Ford Taunus P7 17M

Thursday 2 January 2020
The Ford 17 M was a range of large family saloons/sedans produced by Ford of Germany between Autumn 1967 and December 1971. There were, at launch, four different engine sizes available, ranging from 1.5 to 2.3 litres. A more lavishly appointed version of the car, branded as the Ford 20 M was also offered, but only with the larger two engines.

The facelift of 1968, undertaken when the car had been on sale for less than a year, did not significantly change the overall silhouette of the car (here shown as a 2-door coupé) but the new version came with several of the bumps and creases removed. The result was that the facelifted car looked even larger than the earlier one, but less fussy. The range was subsequently broadened further, and from 1969 the Ford 26 M joined the range, featuring the same body, but a larger engine, automatic transmission as standard, and various other luxury features.

The Taunus 17M name had been applied to a succession of family saloons/sedans from Ford Germany since 1957, but the introduction of the 1967 car coincided with the removal of the “Taunus” name. Nevertheless, for the avoidance of confusion the 17M and 20M models introduced in 1967 as well as the 26M introduced in 1969 are usually identified, in retrospect, as the Ford P7. It was the seventh newly designed German Ford to be launched after the war and for this reason it was from inception known within the company as Ford Project 7 (P7) or more simply as the Ford P7.

During the months following its introduction sales were disappointing and the company rushed to produce an extensively face-lifted model. This appeared, with various styling changes and a modified range of engine options, in August 1968, less than a year after the P7’s introduction. To differentiate between the model produced before August 1968, and that produced between August 1968 and the end of 1971, the former is normally designated as the Ford P7a and the latter as the Ford P7b.

Between September 1967 and August 1968 155,780 P7a models were produced.

Between August 1968 and December 1971 567,482 P7b models were produced.

Technical data:
- engine: V4
- capacity: 1699 cc
- horsepower: 75 HP
- gearbox: 4+1
- top speed: 150 km/h

Volvo P1800 S Rocket

Wednesday 1 January 2020
The project was started in 1957 because Volvo wanted a sports car, despite the fact that their previous attempt, the P1900 had been a disaster, with only 68 cars sold. The man behind the project was an engineering consultant to Volvo, Helmer Pettersson, who in the 1940s was responsible for the Volvo PV444. The design work was done by Helmer's son Pelle Pettersson, who worked at Pietro Frua at that time. The Italian Carrozzeria Pietro Frua design firm (then a recently acquired subsidiary of Ghia) built the first three prototypes, designated: P958-X1, P958-X2 and P958-X3.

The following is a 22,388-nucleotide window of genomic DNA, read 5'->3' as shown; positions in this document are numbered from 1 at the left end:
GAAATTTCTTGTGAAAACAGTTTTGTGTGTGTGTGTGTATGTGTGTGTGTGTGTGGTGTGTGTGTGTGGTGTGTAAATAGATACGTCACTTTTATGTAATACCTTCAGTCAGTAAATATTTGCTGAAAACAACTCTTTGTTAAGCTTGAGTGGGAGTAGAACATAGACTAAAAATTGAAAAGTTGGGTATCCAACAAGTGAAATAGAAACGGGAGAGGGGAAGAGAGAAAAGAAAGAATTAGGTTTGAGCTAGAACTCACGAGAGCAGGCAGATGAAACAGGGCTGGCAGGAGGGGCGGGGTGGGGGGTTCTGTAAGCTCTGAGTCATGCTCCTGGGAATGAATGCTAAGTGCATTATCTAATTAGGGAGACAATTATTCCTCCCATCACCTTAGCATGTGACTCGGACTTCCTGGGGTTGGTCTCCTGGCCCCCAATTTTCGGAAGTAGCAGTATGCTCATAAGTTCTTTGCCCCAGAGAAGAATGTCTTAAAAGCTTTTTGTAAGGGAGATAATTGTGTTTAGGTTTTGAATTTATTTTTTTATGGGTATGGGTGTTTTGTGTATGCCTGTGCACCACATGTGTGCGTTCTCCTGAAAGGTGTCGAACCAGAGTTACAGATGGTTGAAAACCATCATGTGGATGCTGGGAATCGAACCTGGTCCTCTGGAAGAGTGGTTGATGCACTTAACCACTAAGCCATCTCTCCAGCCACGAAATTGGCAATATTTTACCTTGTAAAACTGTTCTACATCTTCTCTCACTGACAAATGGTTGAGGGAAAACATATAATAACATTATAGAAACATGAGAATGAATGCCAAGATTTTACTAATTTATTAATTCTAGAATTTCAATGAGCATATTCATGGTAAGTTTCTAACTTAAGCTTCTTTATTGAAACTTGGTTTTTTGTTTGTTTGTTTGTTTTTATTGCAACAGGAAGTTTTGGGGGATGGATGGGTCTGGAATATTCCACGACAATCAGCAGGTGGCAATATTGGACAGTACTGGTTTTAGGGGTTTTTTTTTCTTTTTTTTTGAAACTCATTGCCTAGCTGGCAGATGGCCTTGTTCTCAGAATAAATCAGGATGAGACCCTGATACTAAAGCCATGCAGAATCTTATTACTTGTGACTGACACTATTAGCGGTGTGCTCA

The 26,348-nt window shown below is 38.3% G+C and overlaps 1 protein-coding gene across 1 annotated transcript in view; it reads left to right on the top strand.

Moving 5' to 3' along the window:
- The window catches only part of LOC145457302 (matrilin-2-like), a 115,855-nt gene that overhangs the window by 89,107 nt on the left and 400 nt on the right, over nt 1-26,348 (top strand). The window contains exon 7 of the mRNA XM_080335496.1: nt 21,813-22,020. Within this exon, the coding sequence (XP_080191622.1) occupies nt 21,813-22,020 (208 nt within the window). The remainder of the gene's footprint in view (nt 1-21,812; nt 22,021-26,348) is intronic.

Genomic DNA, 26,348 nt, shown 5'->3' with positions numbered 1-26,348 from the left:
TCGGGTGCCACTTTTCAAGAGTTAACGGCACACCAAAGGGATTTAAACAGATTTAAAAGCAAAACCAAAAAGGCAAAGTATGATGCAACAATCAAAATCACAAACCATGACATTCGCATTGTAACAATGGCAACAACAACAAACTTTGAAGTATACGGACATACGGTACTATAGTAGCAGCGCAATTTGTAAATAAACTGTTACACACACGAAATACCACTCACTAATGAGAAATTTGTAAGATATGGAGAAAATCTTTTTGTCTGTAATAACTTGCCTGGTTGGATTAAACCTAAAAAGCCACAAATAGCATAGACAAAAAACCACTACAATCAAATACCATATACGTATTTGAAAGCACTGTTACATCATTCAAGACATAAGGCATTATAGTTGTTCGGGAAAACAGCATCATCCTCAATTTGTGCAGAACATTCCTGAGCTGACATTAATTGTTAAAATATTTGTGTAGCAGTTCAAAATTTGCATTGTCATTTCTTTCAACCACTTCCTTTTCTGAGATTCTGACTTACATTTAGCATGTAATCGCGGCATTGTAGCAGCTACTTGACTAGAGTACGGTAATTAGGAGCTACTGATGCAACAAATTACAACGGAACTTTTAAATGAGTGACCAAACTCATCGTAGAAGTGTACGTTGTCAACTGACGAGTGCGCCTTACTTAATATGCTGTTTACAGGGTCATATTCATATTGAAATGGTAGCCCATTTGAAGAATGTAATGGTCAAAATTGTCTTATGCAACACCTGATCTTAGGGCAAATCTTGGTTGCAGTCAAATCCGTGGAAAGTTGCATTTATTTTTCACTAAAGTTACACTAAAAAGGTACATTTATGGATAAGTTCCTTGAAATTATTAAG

In December 1957 Helmer Petterson drove X1, (the first hand-built P1800 prototype) to Osnabruck, West Germany, headquarters of Karmann. Petterson hoped that Karmann would be able to take on the tooling and building of the P1800. Karmann's engineers had already been preparing working drawings from the wooden styling buck at Frua. Petterson and Volvo chief engineer Thor Berthelius met there, tested the car and discussed the construction with Karmann. They were ready to build it and this meant that the first cars could hit the market as early as December 1958. But in February, Karmann's most important customer, Volkswagen VAG, forbade Karmann to take on the job. They were afraid that the P1800 would compete with the sales of their own cars, and threatened to cancel all their contracts with Karmann if they took on the coachbuilding of this car. This setback almost caused the project to be abandoned.

Other German firms NSU, Drautz and Hanomag were contacted but none of them was selected because Volvo did not believe these firms met their manufacturing quality control standards.

It began to appear that Volvo might never produce the P1800. This motivated Petterson to obtain financial backing from two financial firms with the intention of buying the components directly from Volvo, and marketing the car himself. At this point Volvo had made no mention of the P1800 and the factory would not comment. Then a press release surfaced with a photo of the car, putting Volvo in a position where they had to acknowledge the car's existence. These events influenced the company to renew its efforts, and it turned to Jensen Motors whose production lines were under capacity, and they agreed to a contract of 10,000 cars. The Linwood, Scotland body plant of manufacturer Pressed Steel was in turn contracted by Jensen to create the unibody shell, which then shipped via rail to be assembled at Jensen in West Bromwich, England. In September 1960, the first production
P1800 (for the 1961 model year) left Jensen for an eager public.